Plants that are Toxic for Dogs
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All those who have decided to welcome a dog to their home know they have just acquired a great deal of responsibility. Our furry friends need plenty of care and attention to avoid behavioral problems and health concerns.
However, there are factors that may be harder to control as they pose a threat to our dog and are found in our external environment.
This is the case for plants that are toxic for dogs, of which we sometimes find regularly in our environment but pose a serious threat to our friend. Discover which to be cautious of in this AnimalWised article.
Plants that are toxic for dogs
Here you will find the plants that are potentially dangerous for dogs, in order for you to be able to identify them and remove them from your environment:
- Marijuana: Some scientific studies have used dogs to evaluate the effects of cannabis and with maximum doses they have observed that a dog can remain unconscious for three days! But, in principle there is no mortal danger. However, it is a toxic plant and if our dog ingests it they will suffer alterations in heart rate, disorientation, excessive salivation and tremors.
- Lilies: Lilies, such as Madonna lilies, can be part of our home's decor. However, they are dangerous to dogs because after ingestion, they may experience stomach pain, tremors and lethargy.
- Sagu palm: It is the standing palm that is typically part of many gardens. Ingestion of this plant can cause gastrointestinal symptoms for our dog such as vomiting and diarrhea, although it can also affect vital organs and end up causing death due to a potential poison called cycasin.
- Daffodils: The intake of this flower causes vomiting, diarrhea and excessive salivation in our dogs but it can also have more serious consequences as it can cause heart problems and seizures.
- Azalea: The azalea is another flower that we can typically find in our environment and which, when ingested, can cause vomiting, diarrhea and excessive salivation to lethargy and death.
- Castor oil plant: Castor seeds cause burning in a dog's mouth and throat, so we will observe excessive thirst in our pet. Ricin poisoning can also be accompanied by vomiting and diarrhea. It can even lead to the animal's death.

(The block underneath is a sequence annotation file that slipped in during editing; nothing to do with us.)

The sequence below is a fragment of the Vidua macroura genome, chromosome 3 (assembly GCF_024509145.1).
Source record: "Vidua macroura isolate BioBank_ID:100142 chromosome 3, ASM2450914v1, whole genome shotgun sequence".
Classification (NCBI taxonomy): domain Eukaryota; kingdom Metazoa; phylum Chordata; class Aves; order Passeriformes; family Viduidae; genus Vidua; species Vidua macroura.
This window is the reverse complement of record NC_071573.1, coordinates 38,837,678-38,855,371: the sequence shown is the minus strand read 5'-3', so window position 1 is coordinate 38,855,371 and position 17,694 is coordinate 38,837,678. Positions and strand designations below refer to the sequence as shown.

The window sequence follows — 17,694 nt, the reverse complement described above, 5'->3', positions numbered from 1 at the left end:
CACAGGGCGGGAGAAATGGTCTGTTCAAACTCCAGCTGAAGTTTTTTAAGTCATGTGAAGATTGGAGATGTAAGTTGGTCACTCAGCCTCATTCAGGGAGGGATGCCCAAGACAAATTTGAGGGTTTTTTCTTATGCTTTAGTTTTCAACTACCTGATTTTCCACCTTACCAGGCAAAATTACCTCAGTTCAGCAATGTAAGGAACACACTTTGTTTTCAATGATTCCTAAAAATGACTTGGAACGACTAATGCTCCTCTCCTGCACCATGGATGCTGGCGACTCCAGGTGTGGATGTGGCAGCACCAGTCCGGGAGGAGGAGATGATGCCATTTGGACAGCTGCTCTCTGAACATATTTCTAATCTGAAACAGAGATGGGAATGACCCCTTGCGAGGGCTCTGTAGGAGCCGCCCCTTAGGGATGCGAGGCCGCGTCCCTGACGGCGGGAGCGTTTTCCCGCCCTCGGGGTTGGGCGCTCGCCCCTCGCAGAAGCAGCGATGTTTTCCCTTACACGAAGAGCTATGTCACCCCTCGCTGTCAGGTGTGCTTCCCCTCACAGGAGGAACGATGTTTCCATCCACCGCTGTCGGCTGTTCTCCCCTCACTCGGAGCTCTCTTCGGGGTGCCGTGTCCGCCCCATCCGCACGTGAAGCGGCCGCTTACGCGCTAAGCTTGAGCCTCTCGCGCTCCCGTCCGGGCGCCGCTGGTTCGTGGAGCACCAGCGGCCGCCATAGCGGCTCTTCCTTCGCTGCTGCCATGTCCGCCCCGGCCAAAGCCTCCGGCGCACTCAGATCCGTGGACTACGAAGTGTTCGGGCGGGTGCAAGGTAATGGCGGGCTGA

- Bird of paradise: This exotic plant that can be found in some gardens and may cause physical discomfort to our dog as well as vomiting and diarrhea.
- Dieffenbachia: This plant occupies numerous household decorative pots and causes symptoms both external and internal. Topically, the animal will suffer irritation, blisters and inflammation, internally it will cause sore throat, inflammation of the digestive tract with difficulty swallowing, vomiting and respiratory failure.
- Holly: The fruits, seeds and leaves of this plant are poisonous, especially causing gastrointestinal symptoms (vomiting, diarrhea and severe abdominal pain), we will also observe a state of drowsiness. Its poisoning can cause severe dehydration.
- Cyclamen: Contains an active substance called cyclamine that acts as a powerful purgative, causing strong diarrhea accompanied by vomiting and abdominal pain, according to the dose we will also observe seizures, kidney failure and paralysis.
- Oleander: All parts of this plant are highly toxic, producing gastrointestinal symptoms, fever, depression of the central nervous system and cardiac disorders that can cause death by cardiac arrest.
- Amaritis: Produces gastrointestinal symptoms with severe vomiting, diarrhea and abdominal pain, it also produces a lack of coordination, malaise and cardiac disorders. It can even cause an animal's death.
- Poinsettia: This traditional Christmas plant causes topical alterations in our animal, such as contact dermatitis, and internally ends up producing excessive salivation, diarrhea, vomiting, abdominal pain and irritation of the mucous membranes.
Signs of poisoning
In addition to plants, our dog may have contact with numerous toxic substances, so it is essential to recognize the signs typical of intoxication in order to urgently go to the vet, which will undoubtedly improve the prognosis of our pet.
If our dog has been poisoned we will be able to observe them showing:
- Signs of intense pain
- Oral bleeding
- Respiratory difficulties
What to do when faced with the ingestion of a poisonous plant?
When faced with any of the symptoms detailed above it will be essential to read as soon as possible how to treat a poisoned dog as well as how to make my dog vomit for first aid.
The best option will certainly be to go to the vet and to facilitate veterinary care and we recommend you follow these steps:
- Identify which of the plants that are toxic to dogs may have been responsible for the poisoning, thus we can start giving first aid promptly.
- Immediately call the vet, he or she will tell you what measures of first aid you should take, which will vary depending on the cause of the poisoning.
- Urgently go to a veterinary clinic, if possible take with you a sample of the plant.
Preventing the ingestion of toxic plants
Now that you know the diversity of plants that are toxic to your pet it is important that you identify them in your environment and remove them whenever possible, you must also watch over your pet when outside of the house to ensure they do not eat any of these plants.
If your dog is lucky enough to be able to walk free in natural surroundings then you should exercise caution as many of these plants can be easily found in the wild.
If you want to read similar articles to Plants that are Toxic for Dogs, we recommend you visit our Extra care category.